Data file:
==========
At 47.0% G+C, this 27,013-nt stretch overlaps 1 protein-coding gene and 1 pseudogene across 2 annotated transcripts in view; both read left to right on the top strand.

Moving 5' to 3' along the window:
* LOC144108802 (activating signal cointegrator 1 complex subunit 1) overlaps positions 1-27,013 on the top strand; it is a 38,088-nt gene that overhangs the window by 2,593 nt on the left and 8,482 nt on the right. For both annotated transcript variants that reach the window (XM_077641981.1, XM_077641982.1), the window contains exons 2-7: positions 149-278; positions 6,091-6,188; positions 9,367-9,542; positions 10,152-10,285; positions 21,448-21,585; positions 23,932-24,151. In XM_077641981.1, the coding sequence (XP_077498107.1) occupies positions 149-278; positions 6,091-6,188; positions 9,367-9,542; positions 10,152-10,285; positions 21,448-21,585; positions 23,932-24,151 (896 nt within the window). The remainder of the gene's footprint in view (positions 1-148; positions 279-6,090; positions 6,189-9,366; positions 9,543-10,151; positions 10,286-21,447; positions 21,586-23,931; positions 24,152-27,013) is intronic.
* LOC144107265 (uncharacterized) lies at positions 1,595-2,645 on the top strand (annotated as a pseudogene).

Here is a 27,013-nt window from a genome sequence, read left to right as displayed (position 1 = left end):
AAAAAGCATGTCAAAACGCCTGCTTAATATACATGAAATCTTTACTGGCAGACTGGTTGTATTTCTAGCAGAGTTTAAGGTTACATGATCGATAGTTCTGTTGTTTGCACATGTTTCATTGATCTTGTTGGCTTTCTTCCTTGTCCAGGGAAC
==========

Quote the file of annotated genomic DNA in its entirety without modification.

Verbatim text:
At 47.0% G+C, this 27,013-nt stretch overlaps 1 protein-coding gene and 1 pseudogene across 2 annotated transcripts in view; both read left to right on the top strand.

Moving 5' to 3' along the window:
* LOC144108802 (activating signal cointegrator 1 complex subunit 1) overlaps positions 1-27,013 on the top strand; it is a 38,088-nt gene that overhangs the window by 2,593 nt on the left and 8,482 nt on the right. For both annotated transcript variants that reach the window (XM_077641981.1, XM_077641982.1), the window contains exons 2-7: positions 149-278; positions 6,091-6,188; positions 9,367-9,542; positions 10,152-10,285; positions 21,448-21,585; positions 23,932-24,151. In XM_077641981.1, the coding sequence (XP_077498107.1) occupies positions 149-278; positions 6,091-6,188; positions 9,367-9,542; positions 10,152-10,285; positions 21,448-21,585; positions 23,932-24,151 (896 nt within the window). The remainder of the gene's footprint in view (positions 1-148; positions 279-6,090; positions 6,189-9,366; positions 9,543-10,151; positions 10,286-21,447; positions 21,586-23,931; positions 24,152-27,013) is intronic.
* LOC144107265 (uncharacterized) lies at positions 1,595-2,645 on the top strand (annotated as a pseudogene).

Here is a 27,013-nt window from a genome sequence, read left to right as displayed (position 1 = left end):
AAAAAGCATGTCAAAACGCCTGCTTAATATACATGAAATCTTTACTGGCAGACTGGTTGTATTTCTAGCAGAGTTTAAGGTTACATGATCGATAGTTCTGTTGTTTGCACATGTTTCATTGATCTTGTTGGCTTTCTTCCTTGTCCAGGGAAC